Back in 2005 we were still putting smiling photos on our holiday cards and we still had a tiny bit of free time even with three kids age 5 and under, one of whom was a newborn and another had just been diagnosed with Autism. But come September of that year things really started to hit the fan. In 2004 when our son was diagnosed with Autism and as devastating as that diagnosis was, we thought for sure we had it under control. It was our older daughter who was the mixed bag of anxiety and emotions heading in to kindergarten, though her “crazy” behavior had started years earlier. The preschool teacher had seen the signs but never went as far as to interpret them for us. We do not think she would have called it PANDAS. At that point, I hadn’t even heard the term yet. Fortunately her Kindergarten teacher, who as a PhD in Early Childhood Education, noticed her behaviors insisted there was something wrong – really wrong but did not make a connection to PANDAS.
We took her to several pediatricians and developmental specialists who insisted that her behavior was a response to her younger sister’s birth or her brother’s autism. It was in the course of confirming a piece of information about Autism for my son that we stumbled on the term PANDAS. In its nascent stages of development PANDAS was very new as was the criteria for PANDAS as defined at the time. Our daughter was too young for the criteria, she had too few of the symptoms, she was not anxious enough to have PANDAS were some of the things I heard from the nice people. The not-nice people would not even discuss it.
By stroke of luck I had the baby in for a checkup at the pediatrician and she happened to be seen by an elderly semi-retired doctor in the practice. At the end of the exam he asked if there was anything else I needed, I took the opening and asked about PANDAS for my older daughter. By that time, honestly, I was willing to chat up anyone. This wonderful older doctor saw her a few days later. We talked all about PANDAS; he gave me instructions, 2 months’ worth of antibiotics and sent me off telling me that the invoice would only read ‘Anxiety’ not as a favor but because the practice was not allowed to code PANDAS. He said they could not support PANDAS in a pediatric practice. He also told me, I’d have to go out of state to find a practice for further care. He offered no more help and no other names or advice.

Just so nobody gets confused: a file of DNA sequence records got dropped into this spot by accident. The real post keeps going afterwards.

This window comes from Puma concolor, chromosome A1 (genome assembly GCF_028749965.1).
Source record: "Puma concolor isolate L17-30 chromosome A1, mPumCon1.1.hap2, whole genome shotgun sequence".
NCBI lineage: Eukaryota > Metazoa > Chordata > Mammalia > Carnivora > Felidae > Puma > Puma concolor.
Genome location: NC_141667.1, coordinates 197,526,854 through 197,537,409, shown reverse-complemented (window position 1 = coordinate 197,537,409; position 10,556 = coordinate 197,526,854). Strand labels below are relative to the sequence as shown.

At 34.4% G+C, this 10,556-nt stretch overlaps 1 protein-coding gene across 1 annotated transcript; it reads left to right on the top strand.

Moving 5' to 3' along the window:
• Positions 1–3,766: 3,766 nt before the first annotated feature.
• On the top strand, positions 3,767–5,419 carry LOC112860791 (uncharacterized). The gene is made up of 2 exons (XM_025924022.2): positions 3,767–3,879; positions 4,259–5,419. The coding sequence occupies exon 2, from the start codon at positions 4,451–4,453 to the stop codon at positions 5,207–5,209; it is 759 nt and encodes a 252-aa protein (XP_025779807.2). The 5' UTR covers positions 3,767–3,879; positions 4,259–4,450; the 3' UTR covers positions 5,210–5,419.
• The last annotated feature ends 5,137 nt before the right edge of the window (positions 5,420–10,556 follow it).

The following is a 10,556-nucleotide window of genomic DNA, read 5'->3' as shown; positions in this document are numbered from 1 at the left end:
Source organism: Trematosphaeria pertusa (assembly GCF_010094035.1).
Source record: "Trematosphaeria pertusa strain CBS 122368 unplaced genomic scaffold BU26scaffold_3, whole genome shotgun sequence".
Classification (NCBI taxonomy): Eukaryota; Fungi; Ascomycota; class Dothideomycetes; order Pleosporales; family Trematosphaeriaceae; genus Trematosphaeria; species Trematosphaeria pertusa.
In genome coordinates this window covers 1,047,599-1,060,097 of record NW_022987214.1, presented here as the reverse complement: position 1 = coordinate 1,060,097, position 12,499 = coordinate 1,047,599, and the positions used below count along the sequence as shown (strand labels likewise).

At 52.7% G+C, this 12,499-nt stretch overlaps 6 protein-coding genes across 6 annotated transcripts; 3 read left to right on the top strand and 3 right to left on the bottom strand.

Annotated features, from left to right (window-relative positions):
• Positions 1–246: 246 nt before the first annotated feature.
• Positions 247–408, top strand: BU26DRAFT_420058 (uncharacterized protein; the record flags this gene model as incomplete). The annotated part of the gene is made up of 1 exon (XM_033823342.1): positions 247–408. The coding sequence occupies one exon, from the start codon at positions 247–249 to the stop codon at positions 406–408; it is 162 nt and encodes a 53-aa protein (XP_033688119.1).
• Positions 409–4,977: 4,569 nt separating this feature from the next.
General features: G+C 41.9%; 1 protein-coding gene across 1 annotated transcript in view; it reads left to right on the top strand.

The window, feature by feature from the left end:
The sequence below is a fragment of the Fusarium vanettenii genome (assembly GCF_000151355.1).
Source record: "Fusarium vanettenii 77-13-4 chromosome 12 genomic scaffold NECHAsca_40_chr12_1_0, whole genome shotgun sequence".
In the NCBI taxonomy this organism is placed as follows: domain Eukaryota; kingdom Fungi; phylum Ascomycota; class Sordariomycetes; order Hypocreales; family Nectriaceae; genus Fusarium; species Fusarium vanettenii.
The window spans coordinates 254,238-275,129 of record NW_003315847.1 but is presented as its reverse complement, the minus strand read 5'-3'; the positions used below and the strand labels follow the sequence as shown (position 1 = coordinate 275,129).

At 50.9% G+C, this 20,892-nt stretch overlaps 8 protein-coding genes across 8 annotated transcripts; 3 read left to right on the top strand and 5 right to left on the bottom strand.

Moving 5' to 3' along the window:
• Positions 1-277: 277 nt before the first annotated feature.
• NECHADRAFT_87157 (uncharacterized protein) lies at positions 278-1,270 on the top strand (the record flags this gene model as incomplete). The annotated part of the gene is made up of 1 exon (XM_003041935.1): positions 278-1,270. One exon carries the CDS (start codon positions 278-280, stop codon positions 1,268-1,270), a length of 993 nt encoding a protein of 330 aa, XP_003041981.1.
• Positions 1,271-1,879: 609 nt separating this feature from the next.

Fortunately our son’s private teacher provided the next clue. She had had several kids from lower Westchester seek out an integrative medical practice in Connecticut with promising results in many cases. That was our next step; it was a big one emotionally and financially. We are very grateful to have been given the direction we needed. It was not an easy direction and still is not to this day.
The two older kids got IVIG treatments covered by insurance for two and a half years. In the end our older daughter benefited greatly and is on the road too managed recovery. Our son’s body did not hold on to his gains from the IVIG but it helped while he was repeating courses of IVIG. When he went off IVIG, he went on different protocols that still need to be changed occasionally.
Our baby is now 10. When she was in preschool we watched her like a hawk. In Kindergarten as soon as we saw signs of PANDAS we sought treatment and because her older siblings had undergone extensive therapies and our practitioners knew our family history. At age 4 ¾, as soon as she began exhibiting PANDAS symptoms, she was treated right away without having to endure a “wait and see” approach. Her siblings age 13 and 15 now still have their ups and downs with PANDAS, they still get treatment on an as needed basis.
Our son with Autism, now age 13, still struggles with symptoms of PANDAS, Autism and food allergies. We are lucky to have caught his PANDAS relatively early. The earlier the better it seems.
Our oldest daughter who originally drove her preschool and Kindergartens teachers a bit crazy is now days an amazing student, artist and writer. She also seems to have reconciled what she used to call “The loss of 6 years of writing ability, and friend ships” into a stepping-stone and is building her future.
We hope to God that your journey is made quicker and easier having read this information. Best wishes on your journey.
NEPANS Board Members & Special Guests
Many Blog entries are long enough to go onto a 2nd page. Please click Read More in the bottom right of some blog entries!